German assets are too expensive
Since 2006, Germany has witnessed and will continue to maintain stronger growth than the euro zone as a whole. This means that the euro zone's current monetary policy is too expansionary for Germany, as it was for the rest of the euro zone from 2002 to 2007. This of course tends to cause a rise in asset prices.

Also, Germany has excess savings (by households and companies, as shown by its external surplus) with an increasing bias for investing domestically, while at the same time the supply of assets is small: meaning the fiscal deficit has almost disappeared, companies are self-financed and issue few bonds and residential construction is at a low level. There is therefore ex ante excess demand for German assets, which has driven up asset prices, especially for safe-haven government bonds.

Germany could start overheating in the medium term
Germany is practically in a situation of full employment, and since its companies are very profitable, wage growth is accelerating. In 2012-2013 an increase in the unit wage cost approaching 3% can be expected, with productivity gains that are fairly low. This will probably lead to a rise in underlying inflation towards 2%, and hence to even more abnormally low long-term interest rates, which will continue to push up the prices of other assets.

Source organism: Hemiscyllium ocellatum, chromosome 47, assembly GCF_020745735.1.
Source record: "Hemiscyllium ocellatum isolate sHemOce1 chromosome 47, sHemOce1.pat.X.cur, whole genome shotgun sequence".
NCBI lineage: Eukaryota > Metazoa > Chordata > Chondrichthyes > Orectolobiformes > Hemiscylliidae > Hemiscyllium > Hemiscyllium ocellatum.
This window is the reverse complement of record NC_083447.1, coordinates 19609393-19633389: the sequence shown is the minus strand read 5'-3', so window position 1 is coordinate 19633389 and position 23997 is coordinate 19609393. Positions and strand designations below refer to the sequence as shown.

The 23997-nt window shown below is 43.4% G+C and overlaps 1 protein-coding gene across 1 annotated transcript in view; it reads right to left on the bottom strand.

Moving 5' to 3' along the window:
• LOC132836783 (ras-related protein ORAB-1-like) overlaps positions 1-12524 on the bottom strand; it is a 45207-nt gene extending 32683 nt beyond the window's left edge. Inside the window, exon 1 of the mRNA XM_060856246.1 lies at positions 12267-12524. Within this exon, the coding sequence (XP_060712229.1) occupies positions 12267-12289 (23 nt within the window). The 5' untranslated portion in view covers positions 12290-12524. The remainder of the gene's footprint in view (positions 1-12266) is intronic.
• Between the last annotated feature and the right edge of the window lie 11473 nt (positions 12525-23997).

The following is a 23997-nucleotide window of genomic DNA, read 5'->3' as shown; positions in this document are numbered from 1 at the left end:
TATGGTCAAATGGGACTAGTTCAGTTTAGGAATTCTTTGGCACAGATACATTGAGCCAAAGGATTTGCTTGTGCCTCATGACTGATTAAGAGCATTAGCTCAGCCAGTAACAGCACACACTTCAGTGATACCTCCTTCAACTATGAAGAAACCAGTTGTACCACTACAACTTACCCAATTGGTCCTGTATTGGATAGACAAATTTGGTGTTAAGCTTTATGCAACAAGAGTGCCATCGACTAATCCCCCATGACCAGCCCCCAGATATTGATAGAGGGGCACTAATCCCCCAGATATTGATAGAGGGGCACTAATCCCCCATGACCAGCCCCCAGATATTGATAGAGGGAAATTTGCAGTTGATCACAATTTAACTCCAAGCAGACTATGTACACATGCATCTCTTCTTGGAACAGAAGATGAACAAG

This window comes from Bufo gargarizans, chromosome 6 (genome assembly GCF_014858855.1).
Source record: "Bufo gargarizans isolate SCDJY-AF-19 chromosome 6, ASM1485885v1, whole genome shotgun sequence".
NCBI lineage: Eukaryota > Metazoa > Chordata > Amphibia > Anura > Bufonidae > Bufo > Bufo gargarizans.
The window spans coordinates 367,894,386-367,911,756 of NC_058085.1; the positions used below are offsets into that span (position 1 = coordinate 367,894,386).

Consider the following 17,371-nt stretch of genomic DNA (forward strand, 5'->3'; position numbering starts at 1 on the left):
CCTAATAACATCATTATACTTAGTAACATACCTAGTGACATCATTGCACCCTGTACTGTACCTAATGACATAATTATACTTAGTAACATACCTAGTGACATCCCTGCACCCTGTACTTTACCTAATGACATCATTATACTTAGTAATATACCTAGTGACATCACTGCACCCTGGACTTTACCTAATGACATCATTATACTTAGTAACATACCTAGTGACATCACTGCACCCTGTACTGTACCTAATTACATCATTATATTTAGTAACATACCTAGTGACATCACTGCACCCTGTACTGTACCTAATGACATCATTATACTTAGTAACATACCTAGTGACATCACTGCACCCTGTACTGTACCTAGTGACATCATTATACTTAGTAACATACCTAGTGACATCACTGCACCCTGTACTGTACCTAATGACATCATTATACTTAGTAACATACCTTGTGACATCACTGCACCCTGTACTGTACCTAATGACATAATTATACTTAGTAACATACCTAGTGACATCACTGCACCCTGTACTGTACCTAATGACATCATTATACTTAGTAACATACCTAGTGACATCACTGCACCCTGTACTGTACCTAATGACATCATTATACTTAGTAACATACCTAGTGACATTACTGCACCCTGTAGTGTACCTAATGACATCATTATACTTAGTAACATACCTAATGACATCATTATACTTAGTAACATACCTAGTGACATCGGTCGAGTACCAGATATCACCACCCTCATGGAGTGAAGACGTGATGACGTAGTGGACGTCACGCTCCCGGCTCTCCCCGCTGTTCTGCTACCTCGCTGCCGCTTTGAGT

It is well known that such a situation of overheating (full employment and interest rates that are too low relative to growth) is potentially unstable and can lead to a downward correction in asset prices (as it occurred in Spain, Ireland and the United States, for example).

Patrick Artus

A graduate of Ecole Polytechnique, of Ecole Nationale de la Statistique et de l'Adminstration Economique and of Institut d'Etudes Politiques de Paris, Patrick Artus is today the Chief Economist at Natixis. He began his career in 1975 where his work included economic forecasting and modelisation. He then worked at the Economics Department of the OECD (1980), before becoming Head of Research at the ENSAE. Thereafter, Patrick taught seminars on research at Paris Dauphine (1982) and was Professor at a number of Universities (including Dauphine, ENSAE, Centre des Hautes Etudes de l'Armement, Ecole Nationale des Ponts et Chaussées and HEC Lausanne).

Patrick is now Professor of Economics at University Paris I Panthéon-Sorbonne. He combines these responsibilities with his research work at Natixis. Patrick was awarded "Best Economist of the year 1996" by the "Nouvel Economiste", and today is a member of the council of economic advisors to the French Prime Minister. He is also a board member at Total and Ipsos.

Website: cib.natixis.com/research/economic.aspx